2. Quantitative control of Lettuce mosaic virus fitness and host defence inhibition by P1-HCPro P1-HC Pro do Lettuce mosaic virus atua de forma quantitativa na inibição da resposta de defesa do hospedeiro e adaptação viral

    Directory of Open Access Journals (Sweden)

    Renate Krause-Sakate

    2007-06-01

    Full Text Available Two Lettuce mosaic virus isolates capable of overcoming the resistance afforded by the resistance gene mo1² in lettuce, LMV-AF199 from Brazil, and LMV-E, an European isolate, were evaluated for the rapidity and severity of symptoms induced on the lettuce variety Salinas 88 (mo1². The mosaic symptoms on Salinas 88 plants inoculated with LMV-AF199 appeared 7 days post-inoculation (dpi and 15 dpi for LMV-E. The symptoms induced by LMV-AF199 in this cultivar were also more severe than those induced by LMV-E. In order to identify the region of the viral genome responsible for this phenotype, recombinant viruses were constructed between these isolates and the phenotype of each recombinant was analysed. The region encoding proteins P1 and HcPro from LMV-AF199 was associated with the increased virulence in Salinas 88.Dois isolados de Lettuce mosaic virus capazes de contornar a resistência conferida pelo gene mo1² em alface, LMV-AF199 proveniente do Brasil e LMV-E um isolado europeu, foram avaliados quanto à rapidez e à severidade dos sintomas induzidos em alface variedade Salinas 88 (mo1². Os sintomas de mosaico induzidos pelo isolado LMV-AF-199 em Salinas 88 são mais severos e aparecem aos 7 dias após a inoculação (dpi, enquanto que para o isolado LMV-E os sintomas são visíveis somente a partir dos 15 dpi. Com o intuito de identificar a região do genoma viral responsável por este fenótipo, vírus recombinantes foram construídos entre estes dois isolados, e o fenótipo avaliado quanto a rapidez e severidade dos sintomas em Salinas-88. A região codificadora para as proteínas P1 e Hc-Pro do LMV-AF199 foi associada com o aumento da virulência deste isolado em Salinas-88.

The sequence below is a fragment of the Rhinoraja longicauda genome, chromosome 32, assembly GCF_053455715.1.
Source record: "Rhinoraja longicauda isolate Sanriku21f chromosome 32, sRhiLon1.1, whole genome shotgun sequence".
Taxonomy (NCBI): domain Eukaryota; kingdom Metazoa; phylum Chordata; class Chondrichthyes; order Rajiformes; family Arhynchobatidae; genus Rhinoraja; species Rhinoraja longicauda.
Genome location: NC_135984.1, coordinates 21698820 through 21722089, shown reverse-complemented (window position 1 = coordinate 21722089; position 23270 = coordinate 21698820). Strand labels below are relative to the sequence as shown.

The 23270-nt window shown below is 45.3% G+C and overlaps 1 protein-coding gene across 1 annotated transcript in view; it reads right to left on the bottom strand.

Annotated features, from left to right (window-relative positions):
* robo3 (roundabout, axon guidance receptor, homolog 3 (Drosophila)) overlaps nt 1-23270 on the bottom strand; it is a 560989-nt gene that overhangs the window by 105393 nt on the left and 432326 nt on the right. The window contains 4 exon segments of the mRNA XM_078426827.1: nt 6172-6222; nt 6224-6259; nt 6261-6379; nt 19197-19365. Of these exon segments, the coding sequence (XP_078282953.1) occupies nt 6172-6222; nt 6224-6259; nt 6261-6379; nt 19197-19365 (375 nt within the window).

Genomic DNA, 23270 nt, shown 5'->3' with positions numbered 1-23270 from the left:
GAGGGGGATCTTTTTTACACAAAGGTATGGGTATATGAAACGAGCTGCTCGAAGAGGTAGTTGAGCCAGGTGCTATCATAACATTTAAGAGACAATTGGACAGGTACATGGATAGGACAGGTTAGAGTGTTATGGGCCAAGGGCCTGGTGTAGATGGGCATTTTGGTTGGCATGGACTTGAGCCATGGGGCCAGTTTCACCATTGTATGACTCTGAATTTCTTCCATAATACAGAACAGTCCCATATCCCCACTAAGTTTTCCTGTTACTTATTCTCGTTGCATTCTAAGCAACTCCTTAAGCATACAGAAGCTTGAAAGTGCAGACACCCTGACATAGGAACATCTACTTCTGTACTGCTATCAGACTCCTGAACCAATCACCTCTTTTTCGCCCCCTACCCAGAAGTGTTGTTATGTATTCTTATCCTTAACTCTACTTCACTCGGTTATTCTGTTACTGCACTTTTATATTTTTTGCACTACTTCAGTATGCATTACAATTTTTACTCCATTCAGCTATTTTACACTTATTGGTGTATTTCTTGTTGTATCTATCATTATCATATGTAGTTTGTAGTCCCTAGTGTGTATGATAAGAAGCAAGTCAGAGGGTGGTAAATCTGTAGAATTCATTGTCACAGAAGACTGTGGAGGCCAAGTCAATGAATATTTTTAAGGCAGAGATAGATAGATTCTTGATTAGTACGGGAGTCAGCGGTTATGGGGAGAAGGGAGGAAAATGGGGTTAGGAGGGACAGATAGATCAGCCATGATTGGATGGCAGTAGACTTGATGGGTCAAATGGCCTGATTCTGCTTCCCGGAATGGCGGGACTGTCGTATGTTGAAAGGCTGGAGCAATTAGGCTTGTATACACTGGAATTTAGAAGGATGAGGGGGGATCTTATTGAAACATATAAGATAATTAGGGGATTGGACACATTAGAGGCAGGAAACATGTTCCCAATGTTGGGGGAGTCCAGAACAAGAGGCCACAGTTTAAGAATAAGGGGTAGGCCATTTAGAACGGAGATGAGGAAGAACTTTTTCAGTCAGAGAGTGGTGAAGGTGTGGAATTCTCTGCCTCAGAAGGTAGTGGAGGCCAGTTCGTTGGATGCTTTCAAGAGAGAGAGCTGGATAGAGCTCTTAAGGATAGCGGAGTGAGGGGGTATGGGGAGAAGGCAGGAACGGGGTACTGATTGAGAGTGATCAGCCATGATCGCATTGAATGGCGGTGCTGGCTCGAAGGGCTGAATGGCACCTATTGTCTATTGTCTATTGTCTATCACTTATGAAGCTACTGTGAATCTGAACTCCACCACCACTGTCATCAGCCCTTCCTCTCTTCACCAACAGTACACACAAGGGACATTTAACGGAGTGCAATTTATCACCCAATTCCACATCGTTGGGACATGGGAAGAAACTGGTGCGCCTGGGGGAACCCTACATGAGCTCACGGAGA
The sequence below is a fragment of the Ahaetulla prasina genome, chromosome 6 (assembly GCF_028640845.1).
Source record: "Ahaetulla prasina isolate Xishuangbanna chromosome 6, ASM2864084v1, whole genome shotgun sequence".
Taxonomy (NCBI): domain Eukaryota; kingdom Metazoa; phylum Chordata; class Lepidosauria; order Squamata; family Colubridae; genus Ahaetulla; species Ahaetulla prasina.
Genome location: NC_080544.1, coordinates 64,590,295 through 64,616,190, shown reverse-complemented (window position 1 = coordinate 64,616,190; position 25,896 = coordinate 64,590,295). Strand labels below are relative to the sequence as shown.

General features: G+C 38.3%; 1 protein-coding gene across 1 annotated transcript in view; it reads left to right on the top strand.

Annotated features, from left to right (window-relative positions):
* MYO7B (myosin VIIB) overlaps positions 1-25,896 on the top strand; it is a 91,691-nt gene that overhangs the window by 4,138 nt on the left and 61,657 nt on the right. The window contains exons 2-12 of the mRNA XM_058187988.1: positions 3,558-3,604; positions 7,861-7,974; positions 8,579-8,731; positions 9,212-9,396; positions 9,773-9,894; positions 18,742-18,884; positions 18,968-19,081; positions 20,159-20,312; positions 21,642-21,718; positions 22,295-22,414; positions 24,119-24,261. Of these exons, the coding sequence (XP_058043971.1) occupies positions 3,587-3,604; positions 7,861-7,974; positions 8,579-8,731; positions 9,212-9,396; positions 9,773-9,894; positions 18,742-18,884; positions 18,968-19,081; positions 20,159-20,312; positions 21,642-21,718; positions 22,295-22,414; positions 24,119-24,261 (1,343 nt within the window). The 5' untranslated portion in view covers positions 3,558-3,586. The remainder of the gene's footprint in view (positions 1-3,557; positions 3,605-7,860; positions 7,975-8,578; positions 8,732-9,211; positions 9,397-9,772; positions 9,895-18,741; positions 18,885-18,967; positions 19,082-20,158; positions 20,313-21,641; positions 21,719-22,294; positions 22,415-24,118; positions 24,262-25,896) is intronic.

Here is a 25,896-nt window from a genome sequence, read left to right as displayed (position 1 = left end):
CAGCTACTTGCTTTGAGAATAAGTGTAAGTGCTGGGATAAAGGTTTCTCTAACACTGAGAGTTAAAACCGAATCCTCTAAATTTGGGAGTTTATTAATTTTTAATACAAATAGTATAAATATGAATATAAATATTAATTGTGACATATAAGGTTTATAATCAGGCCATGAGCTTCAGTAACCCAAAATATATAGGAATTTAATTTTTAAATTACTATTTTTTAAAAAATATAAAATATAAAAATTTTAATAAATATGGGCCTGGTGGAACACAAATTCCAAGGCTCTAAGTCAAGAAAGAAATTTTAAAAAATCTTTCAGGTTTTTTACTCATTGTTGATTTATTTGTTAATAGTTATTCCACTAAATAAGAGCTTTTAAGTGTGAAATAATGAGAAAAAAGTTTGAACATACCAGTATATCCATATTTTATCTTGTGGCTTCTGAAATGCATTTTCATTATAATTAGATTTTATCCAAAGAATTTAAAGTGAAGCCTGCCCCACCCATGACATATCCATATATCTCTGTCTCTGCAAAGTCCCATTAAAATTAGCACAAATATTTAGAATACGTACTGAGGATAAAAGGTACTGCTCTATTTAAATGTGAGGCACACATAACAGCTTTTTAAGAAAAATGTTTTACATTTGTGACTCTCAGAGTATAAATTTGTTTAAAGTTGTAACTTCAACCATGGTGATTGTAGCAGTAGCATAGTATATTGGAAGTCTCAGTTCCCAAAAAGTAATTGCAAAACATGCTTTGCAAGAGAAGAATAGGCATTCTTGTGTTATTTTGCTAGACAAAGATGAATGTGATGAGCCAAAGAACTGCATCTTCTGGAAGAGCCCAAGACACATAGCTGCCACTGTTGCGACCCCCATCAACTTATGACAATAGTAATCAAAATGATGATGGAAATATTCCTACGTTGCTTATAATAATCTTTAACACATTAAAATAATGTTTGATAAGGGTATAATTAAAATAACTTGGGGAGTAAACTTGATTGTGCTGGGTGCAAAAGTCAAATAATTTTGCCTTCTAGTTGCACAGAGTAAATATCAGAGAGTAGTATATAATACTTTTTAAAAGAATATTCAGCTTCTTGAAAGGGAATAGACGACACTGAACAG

3. Populations dynamics of red brome (Bromus madritensis subsp. Rubens): Times for concern, opportunities for management

    Science.gov (United States)

    Salo, L.F.

    2004-01-01

    Red brome is a Mediterranean winter annual grass that has invaded south-western USA deserts. Unlike native annuals, it does not maintain a soil seed bank, but exhibits early and uniform germination. Above-average winter precipitation in these regions allows red brome to reach high density and biomass. These are time for concern, as large numbers of easily dispersed seeds increase the likelihood that it may spread into new areas. However, early and uniform germination can also lead to population crashes when drought precludes seed production. Winter droughts dramatically reduce densities of red brome, but provide opportunities for management of this exotic grass.

  4. Biochar Soil Amendment Effects on Arsenic Availability to Mountain Brome ().

    Science.gov (United States)

    Strawn, Daniel G; Rigby, April C; Baker, Leslie L; Coleman, Mark D; Koch, Iris

    2015-07-01